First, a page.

Contracts of Adhesion
Whether we realize it or not, we’ve agreed to hundreds of contracts of adhesion over our lifetimes. When you downloaded the latest operating system for your smartphone, you agreed to an adhesion contract. Other examples of adhesion contracts include residential mortgages, insurance policies, credit card agreements, and automobile purchase and rental agreements.
Adhesion contracts share the following characteristics:
· They are based on standard printed forms and boilerplate language;
· They are used to supply mass demands for goods and services; and
· They are drafted for an indefinite number of people instead of a single person.
Adhesion contracts are drafted by one party and signed by another party rather than undergoing a negotiated drafting process. Adhesion contracts’ central features are standardized forms and non-negotiability. The party signing the contract cannot modify or negotiate over the contract’s terms because the contract’s drafters are offering the contract’s terms on a non-negotiable “take-it-or-leave-it” basis.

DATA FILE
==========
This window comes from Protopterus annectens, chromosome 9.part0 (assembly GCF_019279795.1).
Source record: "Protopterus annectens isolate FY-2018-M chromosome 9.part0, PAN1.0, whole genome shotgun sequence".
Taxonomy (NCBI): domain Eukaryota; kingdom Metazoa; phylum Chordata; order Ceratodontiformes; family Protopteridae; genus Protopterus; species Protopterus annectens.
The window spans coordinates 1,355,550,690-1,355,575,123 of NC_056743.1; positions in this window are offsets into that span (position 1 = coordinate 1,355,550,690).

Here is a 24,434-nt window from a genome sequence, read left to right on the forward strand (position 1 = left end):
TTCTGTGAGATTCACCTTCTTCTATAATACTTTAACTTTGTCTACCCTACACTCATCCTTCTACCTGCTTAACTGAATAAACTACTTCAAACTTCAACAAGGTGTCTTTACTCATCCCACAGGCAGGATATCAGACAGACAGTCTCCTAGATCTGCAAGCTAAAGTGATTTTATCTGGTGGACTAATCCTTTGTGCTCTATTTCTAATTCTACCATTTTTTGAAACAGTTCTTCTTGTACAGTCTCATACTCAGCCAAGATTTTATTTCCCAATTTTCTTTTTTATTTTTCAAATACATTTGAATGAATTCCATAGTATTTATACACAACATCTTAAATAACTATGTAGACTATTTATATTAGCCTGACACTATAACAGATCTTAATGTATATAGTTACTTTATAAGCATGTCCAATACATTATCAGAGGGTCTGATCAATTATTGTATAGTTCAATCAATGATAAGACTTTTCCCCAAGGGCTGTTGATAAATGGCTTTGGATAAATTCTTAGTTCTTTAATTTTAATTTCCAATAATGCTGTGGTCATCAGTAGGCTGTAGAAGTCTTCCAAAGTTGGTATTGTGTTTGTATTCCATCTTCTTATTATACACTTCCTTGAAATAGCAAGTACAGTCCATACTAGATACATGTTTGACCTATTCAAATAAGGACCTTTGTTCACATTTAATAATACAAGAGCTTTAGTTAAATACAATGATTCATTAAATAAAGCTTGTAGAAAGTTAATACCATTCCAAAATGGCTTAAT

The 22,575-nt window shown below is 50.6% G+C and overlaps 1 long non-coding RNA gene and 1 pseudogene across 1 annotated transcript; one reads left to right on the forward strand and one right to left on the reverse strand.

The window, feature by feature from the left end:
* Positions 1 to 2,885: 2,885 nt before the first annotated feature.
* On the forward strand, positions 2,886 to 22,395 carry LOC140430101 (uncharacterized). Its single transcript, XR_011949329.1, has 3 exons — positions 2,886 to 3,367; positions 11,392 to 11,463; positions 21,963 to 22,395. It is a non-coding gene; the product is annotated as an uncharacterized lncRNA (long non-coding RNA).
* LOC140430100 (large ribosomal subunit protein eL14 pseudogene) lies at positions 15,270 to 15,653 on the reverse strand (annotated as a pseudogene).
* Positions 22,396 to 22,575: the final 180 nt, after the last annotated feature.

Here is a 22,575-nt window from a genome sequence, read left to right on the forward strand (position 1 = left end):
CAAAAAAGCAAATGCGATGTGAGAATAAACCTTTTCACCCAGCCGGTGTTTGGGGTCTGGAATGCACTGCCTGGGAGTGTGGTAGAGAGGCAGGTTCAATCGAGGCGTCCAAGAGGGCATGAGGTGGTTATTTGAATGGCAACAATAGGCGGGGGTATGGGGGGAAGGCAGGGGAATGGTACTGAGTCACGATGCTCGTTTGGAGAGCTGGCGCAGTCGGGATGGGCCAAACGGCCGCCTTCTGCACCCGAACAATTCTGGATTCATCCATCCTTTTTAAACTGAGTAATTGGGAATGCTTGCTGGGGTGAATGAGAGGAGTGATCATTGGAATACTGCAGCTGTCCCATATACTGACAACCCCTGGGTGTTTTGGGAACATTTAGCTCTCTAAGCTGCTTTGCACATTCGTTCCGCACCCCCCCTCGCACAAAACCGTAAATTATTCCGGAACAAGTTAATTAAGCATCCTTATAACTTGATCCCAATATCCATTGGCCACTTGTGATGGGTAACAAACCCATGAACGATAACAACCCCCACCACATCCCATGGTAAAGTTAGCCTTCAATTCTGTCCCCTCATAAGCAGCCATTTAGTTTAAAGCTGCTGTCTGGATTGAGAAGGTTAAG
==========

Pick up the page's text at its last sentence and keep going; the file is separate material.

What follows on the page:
Adhesion contracts are prevalent because they are practical and efficient, help facilitate trade, and streamline business and commercial transactions. The transaction costs of transacting routine business like renting a car or hotel room would be extremely high if parties had to negotiate over every detail in the contract. Adhesion contracts are streamlined, predictable, provide uniformity, and cut down on negotiations that can draw out the time and cost of drafting contracts.
These contracts, however, also come with several drawbacks, the most important being the lack of bargaining parity between the two parties to the adhesion contract. The party signing the contract gives up the bargaining power that she typically has under the traditional model of contract formation.